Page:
Dark matter is a form of matter that doesn’t emit, absorb, or reflect light. It doesn’t interact with electromagnetic forces, which means it doesn’t produce or interact with light. Though invisible directly, its presence is inferred from gravitational effects on visible matter, radiation, and the structure of the universe.
1. Gravitational Influence: While we cannot see or detect dark matter directly, we can observe its effects through its gravitational pull on galaxies and galaxy clusters.
2. Galactic Rotation Curves:
Observations of spiral galaxies show that their outskirts rotate at similar speeds as their interiors, suggesting the presence of more mass than is visible.
3. Cosmic Web:
Dark matter is believed to form the “scaffolding” upon which visible matter in the universe is arranged.
Current Theories and Candidates:
1. WIMPs (Weakly Interacting Massive Particles): These are the leading candidates. They are believed to interact through weak nuclear force and gravity, making them challenging to detect.
2. Axions: Hypothetical elementary particles that are light, electrically neutral, and predicted to be produced in the core of the sun.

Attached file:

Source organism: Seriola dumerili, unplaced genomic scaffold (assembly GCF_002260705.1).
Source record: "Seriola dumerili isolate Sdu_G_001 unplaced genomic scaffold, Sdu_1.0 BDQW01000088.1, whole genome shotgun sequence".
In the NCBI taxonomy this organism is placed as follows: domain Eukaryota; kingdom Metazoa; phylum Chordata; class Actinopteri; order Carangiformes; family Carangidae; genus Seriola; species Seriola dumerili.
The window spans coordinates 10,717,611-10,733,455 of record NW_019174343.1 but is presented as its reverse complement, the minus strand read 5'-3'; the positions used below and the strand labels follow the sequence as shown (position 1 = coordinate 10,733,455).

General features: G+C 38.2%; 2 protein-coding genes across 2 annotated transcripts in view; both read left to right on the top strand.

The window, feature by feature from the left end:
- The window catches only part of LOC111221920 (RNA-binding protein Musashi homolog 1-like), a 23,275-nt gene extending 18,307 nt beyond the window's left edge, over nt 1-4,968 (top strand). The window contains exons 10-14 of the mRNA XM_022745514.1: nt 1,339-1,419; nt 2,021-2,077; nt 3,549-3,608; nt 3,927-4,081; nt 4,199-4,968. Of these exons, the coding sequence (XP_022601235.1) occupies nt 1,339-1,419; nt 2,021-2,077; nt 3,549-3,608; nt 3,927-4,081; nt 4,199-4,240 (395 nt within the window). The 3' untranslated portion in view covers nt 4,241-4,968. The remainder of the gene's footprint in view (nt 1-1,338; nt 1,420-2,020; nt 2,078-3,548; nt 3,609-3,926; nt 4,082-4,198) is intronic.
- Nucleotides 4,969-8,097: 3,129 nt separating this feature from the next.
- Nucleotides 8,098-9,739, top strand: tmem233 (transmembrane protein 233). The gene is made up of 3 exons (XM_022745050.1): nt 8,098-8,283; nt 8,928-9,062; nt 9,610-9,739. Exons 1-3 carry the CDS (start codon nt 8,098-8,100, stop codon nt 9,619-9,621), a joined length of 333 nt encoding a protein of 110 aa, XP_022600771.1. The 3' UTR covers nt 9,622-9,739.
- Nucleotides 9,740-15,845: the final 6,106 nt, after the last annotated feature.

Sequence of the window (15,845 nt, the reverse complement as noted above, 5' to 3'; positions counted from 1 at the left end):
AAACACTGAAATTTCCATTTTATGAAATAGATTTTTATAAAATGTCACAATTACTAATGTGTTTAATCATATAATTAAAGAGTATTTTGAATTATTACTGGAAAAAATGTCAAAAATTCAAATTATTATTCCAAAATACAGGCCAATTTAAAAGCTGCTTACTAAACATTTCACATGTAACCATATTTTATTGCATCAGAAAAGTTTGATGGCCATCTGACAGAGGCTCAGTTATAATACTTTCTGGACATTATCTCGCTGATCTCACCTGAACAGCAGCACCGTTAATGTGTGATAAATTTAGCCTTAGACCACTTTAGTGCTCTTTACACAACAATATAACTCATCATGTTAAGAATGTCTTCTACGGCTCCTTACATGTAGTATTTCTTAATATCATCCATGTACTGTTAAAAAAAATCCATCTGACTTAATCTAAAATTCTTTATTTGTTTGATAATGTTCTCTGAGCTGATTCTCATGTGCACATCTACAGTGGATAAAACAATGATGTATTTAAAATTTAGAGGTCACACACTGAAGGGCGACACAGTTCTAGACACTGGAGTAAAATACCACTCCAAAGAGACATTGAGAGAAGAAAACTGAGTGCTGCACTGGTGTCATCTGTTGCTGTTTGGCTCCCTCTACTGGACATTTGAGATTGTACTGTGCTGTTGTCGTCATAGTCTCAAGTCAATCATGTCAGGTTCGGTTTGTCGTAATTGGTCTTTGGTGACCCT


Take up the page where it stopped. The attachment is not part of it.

3. Sterile Neutrinos: A kind of neutrino that interacts only via gravity.
1. Direct Detection: Detecting dark matter directly is a challenge due to its weak interaction with other particles. Experiments are often conducted underground to shield from cosmic rays and involve highly sensitive detectors.
2. Distinguishing from Dark Energy: While both dark matter and dark energy are mysterious and invisible components of the universe, they serve very different roles. Dark matter clumps and helps structure formation, while dark energy drives the universe’s accelerated expansion.
Understanding dark matter is crucial for cosmology, galaxy formation, and understanding the universe’s overall composition. While ordinary baryonic matter (like stars, planets, and us) comprises only about 5% of the universe’s mass-energy content, dark matter comprises about 27%.
Key Takeaway: Dark matter is a cornerstone of modern cosmology and is fundamental to our understanding of the universe. Despite its elusive nature, ongoing research and experiments aim to shed light on this mysterious form of matter.
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